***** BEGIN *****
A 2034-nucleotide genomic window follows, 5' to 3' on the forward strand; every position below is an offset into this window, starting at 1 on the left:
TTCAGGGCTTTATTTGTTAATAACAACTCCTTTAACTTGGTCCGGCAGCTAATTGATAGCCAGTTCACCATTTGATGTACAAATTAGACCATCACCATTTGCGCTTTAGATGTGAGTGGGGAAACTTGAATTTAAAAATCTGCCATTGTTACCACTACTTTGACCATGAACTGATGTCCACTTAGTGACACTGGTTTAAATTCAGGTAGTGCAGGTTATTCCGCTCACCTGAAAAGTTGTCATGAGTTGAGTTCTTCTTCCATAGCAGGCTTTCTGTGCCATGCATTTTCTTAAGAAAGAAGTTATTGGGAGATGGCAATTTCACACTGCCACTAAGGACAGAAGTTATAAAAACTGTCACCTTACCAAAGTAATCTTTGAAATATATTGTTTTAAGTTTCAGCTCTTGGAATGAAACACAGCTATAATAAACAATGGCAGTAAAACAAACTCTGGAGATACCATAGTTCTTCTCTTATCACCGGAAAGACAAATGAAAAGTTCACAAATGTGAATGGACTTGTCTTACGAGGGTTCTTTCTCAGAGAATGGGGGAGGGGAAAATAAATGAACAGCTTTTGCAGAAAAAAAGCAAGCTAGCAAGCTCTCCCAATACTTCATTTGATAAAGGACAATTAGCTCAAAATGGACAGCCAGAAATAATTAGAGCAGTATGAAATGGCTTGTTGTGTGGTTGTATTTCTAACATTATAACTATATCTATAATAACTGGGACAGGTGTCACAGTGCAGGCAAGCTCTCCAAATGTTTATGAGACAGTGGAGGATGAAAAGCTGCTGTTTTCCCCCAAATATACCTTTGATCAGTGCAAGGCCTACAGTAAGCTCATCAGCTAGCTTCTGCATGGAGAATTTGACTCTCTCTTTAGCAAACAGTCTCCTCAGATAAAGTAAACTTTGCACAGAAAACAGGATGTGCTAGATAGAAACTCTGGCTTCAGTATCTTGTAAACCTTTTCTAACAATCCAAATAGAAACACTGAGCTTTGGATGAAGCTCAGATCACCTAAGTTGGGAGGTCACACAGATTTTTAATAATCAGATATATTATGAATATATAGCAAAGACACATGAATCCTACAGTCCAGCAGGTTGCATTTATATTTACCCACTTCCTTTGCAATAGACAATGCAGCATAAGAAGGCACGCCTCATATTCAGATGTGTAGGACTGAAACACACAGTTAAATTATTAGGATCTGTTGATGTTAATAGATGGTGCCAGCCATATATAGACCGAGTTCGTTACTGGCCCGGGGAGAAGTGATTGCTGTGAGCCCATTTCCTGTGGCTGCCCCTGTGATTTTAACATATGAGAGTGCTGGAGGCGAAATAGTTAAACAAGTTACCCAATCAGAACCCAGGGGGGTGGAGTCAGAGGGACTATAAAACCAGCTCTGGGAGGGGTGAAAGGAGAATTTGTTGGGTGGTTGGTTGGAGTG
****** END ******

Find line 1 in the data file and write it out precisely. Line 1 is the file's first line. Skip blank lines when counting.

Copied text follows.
A 2034-nucleotide genomic window follows, 5' to 3' on the forward strand; every position below is an offset into this window, starting at 1 on the left: